Ubuntu Heads List of Top Linux Servers in the Enterprise

Ubuntu reigns

 

ServerWatch has published a list of the top 10 Linux server distributions for 2017, with Ubuntu at the top.

As the site said, that’s no new distinction for Ubuntu.

“At the top of almost every Linux-related list, the Debian-based Ubuntu is in a class by itself.”

ServerWatch said in its ranking report, published earlier this month. “Canonical’s Ubuntu surpasses all other Linux server distributions — from its simple installation to its excellent hardware discovery to its world-class commercial support, Ubuntu sets a strong standard that is hard to match.”

The complete top 10 list is:

  1. Ubuntu
  2. Red Hat Enterprise Linux
  3. SUSE Linux Enterprise Server
  4. CentOS
  5. Debian
  6. Oracle Linux
  7. Mageia/Mandriva
  8. ClearOS
  9. Arch Linux
  10. Slackware

At the top of almost every Linux-related list, the Debian-based Ubuntu has surpassed all other Linux server distributions.  A simple installation to its excellent hardware discovery has made this a world class product.

The latest release of Ubuntu, Ubuntu 16.10  debuted in October 2016 and places all of the necessary support and management into one package.

The latest long-term support (LTS) Ubuntu release arrived in April 2016 as Ubuntu 16.04. The LTS versions are released every two years and include five years of commercial support for the Ubuntu Server edition.

Software packages to support development are on the way.

Baron Software has been using the Ubuntu 16.04 LTS to test out the latest Delphi Linux support, Godzilla.  This release will come out later this month but overall the testing has been on schedule.  The promise of Visual Studio 2017 will also have Linux Server support which will bring a lot of new software development to the world.  You can view either product specifications at Embarcadero or Microsoft web sites to gather additional information.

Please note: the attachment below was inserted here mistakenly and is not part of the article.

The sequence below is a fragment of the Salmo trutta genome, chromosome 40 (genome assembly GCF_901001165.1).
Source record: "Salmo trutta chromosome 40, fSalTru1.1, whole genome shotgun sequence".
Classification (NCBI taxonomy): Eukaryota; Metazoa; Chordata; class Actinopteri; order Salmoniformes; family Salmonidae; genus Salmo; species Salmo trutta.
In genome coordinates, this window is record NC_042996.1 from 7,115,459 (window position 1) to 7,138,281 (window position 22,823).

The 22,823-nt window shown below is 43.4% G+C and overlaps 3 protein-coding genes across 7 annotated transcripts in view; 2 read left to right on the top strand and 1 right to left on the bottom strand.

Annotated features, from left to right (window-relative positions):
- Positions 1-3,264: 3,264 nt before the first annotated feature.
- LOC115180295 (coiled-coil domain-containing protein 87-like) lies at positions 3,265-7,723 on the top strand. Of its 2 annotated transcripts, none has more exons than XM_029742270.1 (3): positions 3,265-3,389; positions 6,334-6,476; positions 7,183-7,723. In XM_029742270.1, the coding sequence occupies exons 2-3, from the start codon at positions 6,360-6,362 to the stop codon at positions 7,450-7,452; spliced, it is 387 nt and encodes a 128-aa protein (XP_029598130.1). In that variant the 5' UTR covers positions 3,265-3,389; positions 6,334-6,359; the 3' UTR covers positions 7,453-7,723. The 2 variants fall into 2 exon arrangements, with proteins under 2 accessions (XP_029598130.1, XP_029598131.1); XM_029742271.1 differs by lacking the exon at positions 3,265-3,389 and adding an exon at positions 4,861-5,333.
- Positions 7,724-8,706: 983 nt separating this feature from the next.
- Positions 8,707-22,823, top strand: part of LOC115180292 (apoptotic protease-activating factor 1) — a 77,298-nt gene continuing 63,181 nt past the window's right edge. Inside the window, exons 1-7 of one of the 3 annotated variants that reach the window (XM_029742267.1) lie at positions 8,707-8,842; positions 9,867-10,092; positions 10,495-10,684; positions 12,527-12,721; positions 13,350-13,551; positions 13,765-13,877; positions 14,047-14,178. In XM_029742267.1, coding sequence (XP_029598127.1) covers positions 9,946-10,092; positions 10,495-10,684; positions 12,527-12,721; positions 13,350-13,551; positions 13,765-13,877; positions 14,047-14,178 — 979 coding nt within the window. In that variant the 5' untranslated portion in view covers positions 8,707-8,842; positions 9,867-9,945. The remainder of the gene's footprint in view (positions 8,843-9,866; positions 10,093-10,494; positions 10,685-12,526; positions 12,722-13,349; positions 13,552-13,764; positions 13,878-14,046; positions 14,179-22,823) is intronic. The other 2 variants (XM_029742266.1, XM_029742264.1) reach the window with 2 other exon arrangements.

Ubuntu is a free Linux server as well as workstation software for all users.  Both versions come with a desktop visual management making it very simple but yet powerful to use.

In an interview with the Wall Street Journal, Google chairman Eric Schmidt said that the company is still hard at work perfecting its wearable, calling it a “big and fundamental platform for Google.”

So at this point while most normal people think it is a pretty cool idea, the cost and the support are next to non-existing.  Google earlier this year ended its Explorer program and stopped selling the original Glass. The project was moved out of Google’s research labs and transferred to a new unit that was under the watchful eye of Tony Fadell, who runs Google’s Nest connected home division.   “We ended the Explorer program and the press conflated this into us canceling the whole project, which isn’t true,” Schmidt told the Journal. “Google is about taking risks, and there’s nothing about adjusting Glass that suggests we’re ending it.”

In the WSJ article Schmidt indicates that Fadell will revamp the product line for the future market.  The real problem is that the Glass’s cost range between $1,000 to $2,000 even for developers which means if you cannot entice developers there will be no software.  This could be held true for the Apple Watch that is coming out later in April.

Just because these companies make the devices does not mean people will run to purchase them.  Various other software products (Microsoft Bob, Vista, Windows 8), hardware such as the Next or Digital Alpha machines proves that if the price is not right the product will not sell.